A recommendation from the European Court of Justice (ECJ) Tuesday found that the Polish government had violated European law by allowing logging in Europe's last remaining primeval forest.
Advocate general Yves Bot described Bialowieza as one of the "best preserved natural forests in Europe, characterized by large quantities of ancient trees and dead wood."
The European Union's highest court is due to make a final ruling in April, but traditionally follows the advice of the advocate general.
Poland's nationalist Law and Justice Party government had opened up the forest to vastly increased logging, saying the removal of dead wood was necessary to control a spruce bark beetle infestation.
But scientists and environmental groups called this a mere excuse to allow profit from felling timber.
The forest is a UNESCO World Heritage site, and stretches across international borders into neighboring Belarus. Within Polish borders, the forest covers 60,000 hectares, and is home to a profusion of rare species, including lynx, bears, wolves and bison.
Polish Environment Minister Henryk Kowalczyk said the government would examine Bot's opinion and "comply with the final judgment of the tribunal regarding the Bialowieza Forest."
In January, a government reshuffle saw Kowalczyk replace his hugely unpopular predecessor, Jan Szyszko, who was dubbed the "minister for logging" for his promotion of logging and alleged connections to the logging industry.
Robert Cyglicki, director of Greenpeace Poland, said environmentalists would have to wait and see whether Kowalczyk lived up to his word. But he also was hopeful the government is finally responding to pressure both from Europe and the Polish public.
Szyszko's policies had sparked public protest. Cyglicki says that anger over the destruction of the forest came from across the political spectrum, and the government is now realizing these policies are alienating even its own voters.
"I would say it's not only the European institutions that made a difference in this case, I think it's also pressure from public, including from conservative members of Law and Justice."
Kowalczyk has said he will now engage with environmental groups on conservation efforts, pointing out that he is under pressure by economic interests.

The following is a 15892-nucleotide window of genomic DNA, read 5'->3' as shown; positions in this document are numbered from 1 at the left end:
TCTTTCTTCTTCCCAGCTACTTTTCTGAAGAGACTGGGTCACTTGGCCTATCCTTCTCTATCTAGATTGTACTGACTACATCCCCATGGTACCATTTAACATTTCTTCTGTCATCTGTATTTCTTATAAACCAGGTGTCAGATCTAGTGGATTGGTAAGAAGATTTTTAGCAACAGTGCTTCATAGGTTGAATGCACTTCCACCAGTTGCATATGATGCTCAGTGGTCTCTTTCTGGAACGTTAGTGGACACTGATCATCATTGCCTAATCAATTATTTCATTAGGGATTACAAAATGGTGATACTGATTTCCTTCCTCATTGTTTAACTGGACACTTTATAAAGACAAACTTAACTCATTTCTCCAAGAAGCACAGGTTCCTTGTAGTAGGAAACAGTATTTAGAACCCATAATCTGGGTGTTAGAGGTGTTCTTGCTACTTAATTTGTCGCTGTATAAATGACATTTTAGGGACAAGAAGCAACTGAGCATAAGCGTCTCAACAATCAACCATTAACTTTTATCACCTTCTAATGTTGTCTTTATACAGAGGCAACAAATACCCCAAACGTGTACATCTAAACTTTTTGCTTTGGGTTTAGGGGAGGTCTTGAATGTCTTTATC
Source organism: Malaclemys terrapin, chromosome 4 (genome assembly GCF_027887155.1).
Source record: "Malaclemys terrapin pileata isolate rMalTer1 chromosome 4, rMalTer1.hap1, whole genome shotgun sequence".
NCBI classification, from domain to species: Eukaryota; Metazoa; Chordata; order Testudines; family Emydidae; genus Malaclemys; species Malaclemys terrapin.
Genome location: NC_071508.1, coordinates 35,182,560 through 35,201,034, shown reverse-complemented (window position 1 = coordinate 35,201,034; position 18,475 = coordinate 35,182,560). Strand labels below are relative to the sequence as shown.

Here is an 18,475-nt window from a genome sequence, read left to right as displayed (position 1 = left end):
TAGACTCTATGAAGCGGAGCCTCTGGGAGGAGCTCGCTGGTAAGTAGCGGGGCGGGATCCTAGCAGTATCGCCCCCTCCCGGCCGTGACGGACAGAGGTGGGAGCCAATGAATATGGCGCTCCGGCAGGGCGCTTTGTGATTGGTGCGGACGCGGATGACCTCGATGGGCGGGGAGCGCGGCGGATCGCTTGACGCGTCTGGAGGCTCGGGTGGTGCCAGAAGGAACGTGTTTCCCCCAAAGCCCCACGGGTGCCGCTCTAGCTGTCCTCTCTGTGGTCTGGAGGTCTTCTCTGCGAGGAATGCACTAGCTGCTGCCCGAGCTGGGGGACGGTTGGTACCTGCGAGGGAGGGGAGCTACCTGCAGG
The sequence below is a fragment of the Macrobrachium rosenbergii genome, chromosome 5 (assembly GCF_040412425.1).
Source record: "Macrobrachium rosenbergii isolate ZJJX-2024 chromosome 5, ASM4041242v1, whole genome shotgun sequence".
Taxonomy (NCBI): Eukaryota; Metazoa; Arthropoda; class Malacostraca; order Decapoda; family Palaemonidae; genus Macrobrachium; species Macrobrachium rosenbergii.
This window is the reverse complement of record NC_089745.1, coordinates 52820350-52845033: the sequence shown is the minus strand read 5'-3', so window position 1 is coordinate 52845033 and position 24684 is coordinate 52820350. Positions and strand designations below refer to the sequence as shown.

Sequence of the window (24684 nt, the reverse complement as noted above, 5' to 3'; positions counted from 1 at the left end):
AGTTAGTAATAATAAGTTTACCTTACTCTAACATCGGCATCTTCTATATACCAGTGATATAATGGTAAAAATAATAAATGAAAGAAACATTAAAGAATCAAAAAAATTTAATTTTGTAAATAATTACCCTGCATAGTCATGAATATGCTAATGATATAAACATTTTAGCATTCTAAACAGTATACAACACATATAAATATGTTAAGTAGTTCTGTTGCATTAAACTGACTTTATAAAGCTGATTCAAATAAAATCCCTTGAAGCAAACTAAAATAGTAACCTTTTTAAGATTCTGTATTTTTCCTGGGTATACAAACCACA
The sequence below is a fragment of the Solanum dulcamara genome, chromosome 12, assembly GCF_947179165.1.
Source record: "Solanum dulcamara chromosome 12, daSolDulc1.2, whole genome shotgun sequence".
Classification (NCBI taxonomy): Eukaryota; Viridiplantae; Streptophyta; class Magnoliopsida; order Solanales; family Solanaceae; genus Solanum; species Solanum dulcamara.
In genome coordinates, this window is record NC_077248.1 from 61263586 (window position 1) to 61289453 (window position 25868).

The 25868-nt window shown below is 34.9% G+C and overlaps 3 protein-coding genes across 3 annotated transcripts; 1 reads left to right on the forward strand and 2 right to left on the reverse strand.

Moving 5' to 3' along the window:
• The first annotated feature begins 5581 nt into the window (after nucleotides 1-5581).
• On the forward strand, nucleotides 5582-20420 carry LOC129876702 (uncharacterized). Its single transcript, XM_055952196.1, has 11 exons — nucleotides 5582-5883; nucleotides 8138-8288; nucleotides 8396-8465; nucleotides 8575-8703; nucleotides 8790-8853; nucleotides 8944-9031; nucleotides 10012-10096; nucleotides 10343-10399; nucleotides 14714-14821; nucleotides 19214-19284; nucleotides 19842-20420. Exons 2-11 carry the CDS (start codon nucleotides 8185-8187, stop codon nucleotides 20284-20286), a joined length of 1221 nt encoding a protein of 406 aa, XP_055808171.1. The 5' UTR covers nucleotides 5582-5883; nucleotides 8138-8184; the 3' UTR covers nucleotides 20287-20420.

"His mission is really to resolve the conflict, and we hope with the ruling on the table, it will be much easier for us to explain to the new minister what needs be done — and not be done," Cyglicki told DW.
European rule of law
The European Commission had repeatedly called on the Polish government to cease logging, ultimately referring the case to the ECJ last summer.
Poland finally suspended logging in December, after the ECJ threatened fines of €100,000 ($117,379) per day if it continued, as an interim measure while the court case unfolded.
Cyglicki welcomed how the European Commission had asked for special measures to be applied over the case, speeding up the ECJ process.
"Usually, these type of proceedings take about two years, but in this particular case it's going to be a little more than six months," he said. "It's quite a positive sign that European institutions can move fast if they want — if there's a good reason for it."
The case plays out against a broader background of EU member states facing challenges over policies that go against the bloc's rules, touching on basic questions of self-determination versus rule of law. Many had seen Poland's continued logging as defiance against the EU, with potential to escalate. Now, it seems Poland has backed down — at least on the logging issue.
Still, Greenpeace stressed that terrible damage has already been done.
"Minister Szyszko and his people broke the law," Cyglicki said in a statement. "There is nothing that can change the fact that 19 square kilometers of Bialowieza Forest was devastated, half of which is remnant forest and over 100 years old."